Have you ever wondered if designing for men (single men) is different than designing for women or couples? If you thought I wasn’t in touch with the masculine side of design, today you’ll see if I was able to bring it for a single professional’s townhouse. I’m here to tell you, there are 5 things that are important to men when it comes to interior design.
I bet this one isn’t a surprise. Men prefer function over form, practically every time. Those oversized, puffy sofas and recliners are their natural default.
But there are other options that are plenty comfortable and look great, too. In order convince the man of this, he’s going to have to do some sofa surfing at a local retailer to be sure it’s comfy enough. But he may need some guidance!
after (find similar table here)
Here are a couple of things I could recommend:
1) Look for sofa options with deep seating. Men usually have longer limb than the ladies, so a deep sofa seat is going to feel the most comfortable to them.
2) Skip the puffy arms and add those horizontal inches to length of the actual sofa seating. An 84″ long sofa with 10″ wide arms has only 64″ of buttspace, while an 84″ long sofa with 4″ wide arms has 76.” Hey, that’s another butt’s worth of seating!
3) Provide something to put their feet up on. You don’t need a recliner to get comfy – a sectional, sofa with chaise, or a great table with a non-precious top will provide room for the fella to stretch out his legs while watching the big game (find out here the reason we chose this round one).
2) A Dose of Black
Did you know that in a recent study of color preferences, black is in men’s top 3 favorite choices? If a woman thinks every room needs a touch of black, the guys think every room needs a heavy dose! My client wasn’t interested in changing his dark paint colors, so we had to go with the flow. The bookcases aren’t black, but they are not too far from it. To counteract the darkness, we removed a few dark pieces in his bookcases and replaced them with more colorful or lighter items to create contrast.
design by The Decorologist
I wanted to use most of my client’s own items because they were important to him. But bringing in some greens and yellows really helped things stand out compared to the before of this area:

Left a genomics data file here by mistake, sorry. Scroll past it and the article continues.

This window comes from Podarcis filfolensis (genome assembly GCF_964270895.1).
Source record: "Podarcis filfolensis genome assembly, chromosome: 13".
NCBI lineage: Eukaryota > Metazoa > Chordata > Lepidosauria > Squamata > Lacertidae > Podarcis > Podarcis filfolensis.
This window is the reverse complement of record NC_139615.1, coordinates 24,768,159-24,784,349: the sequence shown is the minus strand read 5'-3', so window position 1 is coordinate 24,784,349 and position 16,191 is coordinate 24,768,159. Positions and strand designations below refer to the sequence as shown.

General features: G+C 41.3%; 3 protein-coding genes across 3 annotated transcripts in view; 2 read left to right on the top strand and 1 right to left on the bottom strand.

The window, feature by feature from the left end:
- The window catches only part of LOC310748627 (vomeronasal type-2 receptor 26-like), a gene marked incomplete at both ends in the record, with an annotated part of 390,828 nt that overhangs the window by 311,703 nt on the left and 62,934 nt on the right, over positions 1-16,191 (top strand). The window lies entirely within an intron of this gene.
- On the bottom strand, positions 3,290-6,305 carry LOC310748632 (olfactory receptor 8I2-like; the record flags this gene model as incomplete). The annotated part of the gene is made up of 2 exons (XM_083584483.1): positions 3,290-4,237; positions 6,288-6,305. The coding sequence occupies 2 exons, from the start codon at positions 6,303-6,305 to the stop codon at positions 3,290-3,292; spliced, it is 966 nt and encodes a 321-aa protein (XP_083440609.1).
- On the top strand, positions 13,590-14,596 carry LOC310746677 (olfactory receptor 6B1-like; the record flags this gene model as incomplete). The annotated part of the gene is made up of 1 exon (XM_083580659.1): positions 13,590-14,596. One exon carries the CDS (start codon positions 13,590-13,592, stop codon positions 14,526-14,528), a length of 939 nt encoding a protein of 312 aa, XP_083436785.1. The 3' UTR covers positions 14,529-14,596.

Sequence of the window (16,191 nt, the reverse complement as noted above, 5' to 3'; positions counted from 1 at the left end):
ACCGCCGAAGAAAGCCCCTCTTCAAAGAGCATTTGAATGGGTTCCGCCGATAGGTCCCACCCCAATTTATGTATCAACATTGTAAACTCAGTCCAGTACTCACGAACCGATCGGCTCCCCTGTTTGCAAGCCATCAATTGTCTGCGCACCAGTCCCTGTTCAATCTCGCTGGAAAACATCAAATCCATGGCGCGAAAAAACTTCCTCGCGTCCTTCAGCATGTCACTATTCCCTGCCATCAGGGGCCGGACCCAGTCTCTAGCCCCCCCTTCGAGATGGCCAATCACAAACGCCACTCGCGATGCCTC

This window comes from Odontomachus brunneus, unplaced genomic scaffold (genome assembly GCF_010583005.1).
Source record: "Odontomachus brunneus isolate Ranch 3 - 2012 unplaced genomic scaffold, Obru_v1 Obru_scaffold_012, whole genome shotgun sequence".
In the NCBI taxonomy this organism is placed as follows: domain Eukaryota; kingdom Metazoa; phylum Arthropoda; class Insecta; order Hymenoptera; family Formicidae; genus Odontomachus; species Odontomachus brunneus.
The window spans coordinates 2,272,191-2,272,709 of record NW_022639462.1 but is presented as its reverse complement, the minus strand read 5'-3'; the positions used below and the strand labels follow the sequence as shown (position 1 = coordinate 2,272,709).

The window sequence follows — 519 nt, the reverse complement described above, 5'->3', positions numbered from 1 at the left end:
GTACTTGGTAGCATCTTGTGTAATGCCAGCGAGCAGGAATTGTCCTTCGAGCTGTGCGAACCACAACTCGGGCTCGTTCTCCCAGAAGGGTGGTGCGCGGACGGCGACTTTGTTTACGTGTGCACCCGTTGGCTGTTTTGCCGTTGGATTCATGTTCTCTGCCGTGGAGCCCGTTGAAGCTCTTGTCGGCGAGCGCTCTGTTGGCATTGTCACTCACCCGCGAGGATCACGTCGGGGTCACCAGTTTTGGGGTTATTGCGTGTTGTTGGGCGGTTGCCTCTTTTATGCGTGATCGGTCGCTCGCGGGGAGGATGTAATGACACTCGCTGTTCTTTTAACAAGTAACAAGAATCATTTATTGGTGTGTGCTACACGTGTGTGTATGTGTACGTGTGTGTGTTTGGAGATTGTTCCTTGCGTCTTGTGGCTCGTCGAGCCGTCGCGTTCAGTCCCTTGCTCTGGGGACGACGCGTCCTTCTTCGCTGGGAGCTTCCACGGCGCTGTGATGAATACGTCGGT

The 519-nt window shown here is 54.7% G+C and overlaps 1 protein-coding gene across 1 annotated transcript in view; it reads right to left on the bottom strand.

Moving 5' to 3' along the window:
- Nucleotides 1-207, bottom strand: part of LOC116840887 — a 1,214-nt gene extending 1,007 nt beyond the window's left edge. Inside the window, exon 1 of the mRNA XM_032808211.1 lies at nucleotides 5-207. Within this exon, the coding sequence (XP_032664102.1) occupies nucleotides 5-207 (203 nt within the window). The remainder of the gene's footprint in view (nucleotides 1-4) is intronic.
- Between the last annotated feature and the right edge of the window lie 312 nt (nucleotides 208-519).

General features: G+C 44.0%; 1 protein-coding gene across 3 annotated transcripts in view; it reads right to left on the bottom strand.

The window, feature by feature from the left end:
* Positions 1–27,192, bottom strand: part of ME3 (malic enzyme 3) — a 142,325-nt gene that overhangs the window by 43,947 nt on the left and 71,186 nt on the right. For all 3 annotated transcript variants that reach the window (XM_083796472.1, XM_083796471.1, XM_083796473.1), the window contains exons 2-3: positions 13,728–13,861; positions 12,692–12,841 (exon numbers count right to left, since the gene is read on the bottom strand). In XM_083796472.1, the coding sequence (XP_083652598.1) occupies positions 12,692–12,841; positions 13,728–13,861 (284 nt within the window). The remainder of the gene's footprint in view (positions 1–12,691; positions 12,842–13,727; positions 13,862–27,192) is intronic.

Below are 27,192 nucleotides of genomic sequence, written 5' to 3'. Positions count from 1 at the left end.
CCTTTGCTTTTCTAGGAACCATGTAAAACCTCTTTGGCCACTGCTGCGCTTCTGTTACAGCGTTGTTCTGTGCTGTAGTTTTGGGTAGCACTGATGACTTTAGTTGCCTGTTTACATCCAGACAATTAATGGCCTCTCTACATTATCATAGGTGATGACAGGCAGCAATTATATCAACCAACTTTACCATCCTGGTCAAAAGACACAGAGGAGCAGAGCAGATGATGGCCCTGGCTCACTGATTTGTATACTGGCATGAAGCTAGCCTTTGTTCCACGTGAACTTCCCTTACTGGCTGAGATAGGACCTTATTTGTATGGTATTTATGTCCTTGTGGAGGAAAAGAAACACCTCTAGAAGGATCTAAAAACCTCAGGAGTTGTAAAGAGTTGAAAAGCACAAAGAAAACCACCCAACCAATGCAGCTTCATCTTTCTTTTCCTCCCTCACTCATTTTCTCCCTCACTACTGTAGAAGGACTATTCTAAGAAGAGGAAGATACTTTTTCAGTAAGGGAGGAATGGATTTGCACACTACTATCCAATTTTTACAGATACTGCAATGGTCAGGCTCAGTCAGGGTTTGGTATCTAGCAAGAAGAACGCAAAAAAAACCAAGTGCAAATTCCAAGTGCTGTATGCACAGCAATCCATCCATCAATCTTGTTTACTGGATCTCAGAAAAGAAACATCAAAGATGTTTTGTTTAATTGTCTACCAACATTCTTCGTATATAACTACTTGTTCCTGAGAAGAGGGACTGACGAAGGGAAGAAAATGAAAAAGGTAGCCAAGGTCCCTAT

When designing for men, you can also add black in iron finishes of light fixtures, picture frames, and tabletop accessories.
Another big surprise, right? Men sure do love their leather. My client loved the ease of his previous leather seating, so we initially shopped for only leather sofas.
I did steer him towards a lovely cognac shade to add color and interest, which he liked very much. But when he saw the price difference of the leather and performance fabric version of the sofa, he changed course and opted for the fabric.
design by Kristie Barnett, The Decorologist
Since it’s a performance fabric, it’s easy to maintain and clean. I would advise you NEVER to choose an upholstery fabric for bachelors that isn’t easily cleanable.
Although he didn’t end up with a leather sofa, I made sure to find my client a fabulous cognac leather chair with a masculine mid-century look. It’s one of my favorite things in the room!
Although they may be able to articulate that they want this, I find that when designing for men they are always drawn to texture. They are big about the touching, and they tend to prefer rougher, grittier textures. We incorporated a lot of texture in this room to give it depth and warmth, such as the drapes and pillows with the corded embroidery, the recycled yarn kilim area rug, the rough-hewn coffee table top, and the hammered copper dining room fixture.
similar rug here
5) Masculine Art
While my male client didn’t exactly know what kind of art he wanted for his townhome, he was pretty sure what he DIDN’T want. Nothing feminine, nothing botanical, nothing abstract or “weird.” When he told me he preferred black and white, I died a little inside . . . but the client gets what the client wants, so I searched for something sophisticated and interesting in black and white. When I found these large panels of a vintage map of London, I hoped he would be interested.
Guess what? London is one of his favorite destinations, so he loved this option for the living room.
Since we did black and white here, I was hoping for some color in his monotone dining room. I soon received an email from him, telling me how he was drawn to the iconic b/w photograph of construction workers eating lunch atop a beam amongst the skyscrapers of New York. My hopes for color were almost dashed, until I found this oversized poster in a colorized version that would be perfect with the upholstered end chairs already in his dining room. I ordered the inexpensive poster and had it framed for a few hundred dollars, and we love how it turned out!
Of course, anything rugged or rusted can make for a masculine art piece, like this metal Nashville sign that my owner already had:
So, what did I leave out? What do you know about designing for men that we should know?
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